Mounting a pair of surprising comeback bids in New York City, Anthony Weiner and Eliot Spitzer are constantly compared with one another thanks to the salacious scandals that ended their previous tenures in public office. But Weiner and Spitzer are linked by more than just their unlimited ability to provide fodder for the city's tabloids: Both men owe their current leads in the polls in large part to the support of black voters.
In a Quinnipiac University poll released Monday afternoon, Weiner, with 25 percent of the vote, is narrowly out in front of the six-candidate Democratic primary field in the mayoral contest, while Spitzer holds a 15-point lead over Manhattan Borough President Scott Stringer among Democrats in the race to be the city's next comptroller. Weiner and Spitzer both trail among whites but maintain their overall leads by running up big margins among black Democrats.
In the mayoral contest, City Council Speaker and one-time frontrunner Christine Quinn finishes second overall, just three points behind the former congressman. Quinn leads Weiner, 22 percent to 20 percent, among white Democrats. But Weiner outpaces the speaker by 15 points, 31 percent to 16 percent, among blacks. Former Comptroller and 2009 Democratic nominee Bill Thompson, the only major black candidate in the Democratic field, finishes third among African-American Democrats with 14 percent (Thompson was in third place overall, with 11 percent).
Weiner has consistently performed better among blacks than whites in the four Quinnipiac polls conducted since news broke in April of his interest in running for mayor, and he has outperformed Thompson among blacks in all but one of the four surveys.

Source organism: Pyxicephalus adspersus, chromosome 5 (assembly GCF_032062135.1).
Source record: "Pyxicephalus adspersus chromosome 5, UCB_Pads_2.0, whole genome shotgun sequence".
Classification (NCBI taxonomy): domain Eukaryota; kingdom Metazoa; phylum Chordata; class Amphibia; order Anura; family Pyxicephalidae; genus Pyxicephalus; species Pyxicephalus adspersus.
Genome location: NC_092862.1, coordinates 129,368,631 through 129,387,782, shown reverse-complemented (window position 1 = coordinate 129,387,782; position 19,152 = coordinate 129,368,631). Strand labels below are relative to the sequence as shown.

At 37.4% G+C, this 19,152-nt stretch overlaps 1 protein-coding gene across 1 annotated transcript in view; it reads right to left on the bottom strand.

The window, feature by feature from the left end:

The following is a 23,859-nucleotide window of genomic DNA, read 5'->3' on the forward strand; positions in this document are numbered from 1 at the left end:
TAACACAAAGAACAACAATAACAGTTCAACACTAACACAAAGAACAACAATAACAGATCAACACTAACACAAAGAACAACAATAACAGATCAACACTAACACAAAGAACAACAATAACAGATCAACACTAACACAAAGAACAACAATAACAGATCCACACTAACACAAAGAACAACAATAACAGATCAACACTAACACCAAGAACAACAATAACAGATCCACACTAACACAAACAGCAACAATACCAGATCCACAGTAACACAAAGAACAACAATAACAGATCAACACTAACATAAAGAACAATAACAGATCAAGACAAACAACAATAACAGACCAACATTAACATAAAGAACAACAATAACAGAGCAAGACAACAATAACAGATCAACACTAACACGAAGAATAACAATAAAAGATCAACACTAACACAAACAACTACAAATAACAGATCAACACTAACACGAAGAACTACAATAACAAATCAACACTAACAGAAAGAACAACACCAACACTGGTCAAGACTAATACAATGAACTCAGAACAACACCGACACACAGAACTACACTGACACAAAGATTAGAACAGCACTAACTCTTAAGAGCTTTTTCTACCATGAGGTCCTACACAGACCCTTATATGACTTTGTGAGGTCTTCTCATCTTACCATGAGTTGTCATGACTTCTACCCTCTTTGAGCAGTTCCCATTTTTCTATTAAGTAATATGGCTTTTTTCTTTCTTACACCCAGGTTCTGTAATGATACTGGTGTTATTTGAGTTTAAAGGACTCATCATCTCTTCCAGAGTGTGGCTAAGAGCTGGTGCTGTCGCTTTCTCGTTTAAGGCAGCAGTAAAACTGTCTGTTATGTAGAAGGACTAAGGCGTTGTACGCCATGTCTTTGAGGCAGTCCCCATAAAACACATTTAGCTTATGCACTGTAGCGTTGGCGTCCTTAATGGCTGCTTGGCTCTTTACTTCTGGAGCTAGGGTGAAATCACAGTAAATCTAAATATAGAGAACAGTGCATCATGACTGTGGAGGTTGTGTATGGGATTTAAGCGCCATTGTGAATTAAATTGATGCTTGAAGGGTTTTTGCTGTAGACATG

The racial divide is even starker in the comptroller's race. Despite his double-digit overall lead in the poll, Spitzer trails Stringer among white Democrats by 8 points, 44 percent to 36 percent. But the former governor has a staggering 35-point advantage, 61 percent to 26 percent, among blacks. A WNBC-TV/Wall Street Journal/Marist poll unveiled last week showed a similar racial split: Stringer led, 46 percent to 32 percent, among white Democrats, while Spitzer led, 50 percent to 25 percent, among blacks.
Weiner and Spitzer also earn significantly higher personal favorability scores among black Democrats than whites. In the Quinnipiac survey, 52 percent of black Democrats said they have a favorable view of Weiner, while 33 percent of blacks reported an unfavorable view. By contrast, only 36 percent of white Democrats said they hold a favorable view of Weiner, compared to 50 percent of whites who said they have an unfavorable view of the former congressman. Similarly, black Democrats gave Spitzer much higher marks (64 percent favorable/22 percent unfavorable) than their white counterparts (43 percent favorable/49 percent unfavorable).
Hispanic Democrats also support Weiner and Spitzer at a higher rate than whites, although Quinn has a narrow edge among Hispanics in the latest Quinnipiac poll. One potential source of the overall racial divide could come from having less familiarity with the potential alternatives to Weiner and Spitzer. When Quinnipiac asked Democrats for their feelings on Quinn and Stringer, more black and Hispanic Democrats than whites said they hadn't heard enough about those candidates to form an opinion.
In an op-ed for the New York Daily News last month, Democratic strategist Evan Thies tried to explain why Weiner was outperforming Thompson among black voters. Citing a quote from Rep. Charles Rangel about the unwavering support Bill Clinton received from black voters during the Monica Lewinsky scandal, Thies offered one theory near the end of his piece that could apply to both Weiner and Spitzer: "On average, white voters live in lower-crime areas, have more money and enjoy a higher quality of life than black voters. To put it bluntly: Perhaps white voters (like me) can afford to judge their candidates on character, while black voters can’t."
The latest Qunnipiac poll was conducted from July 8-14. It surveyed 738 New York City Democrats, for a margin of error of plus-or-minus 3.6 percentage points.
The Democratic primary is September 11. In the wide-open mayoral field, if no candidate crosses the 40-percent threshold in the primary, a runoff will be held on October 1 between the top two finishers.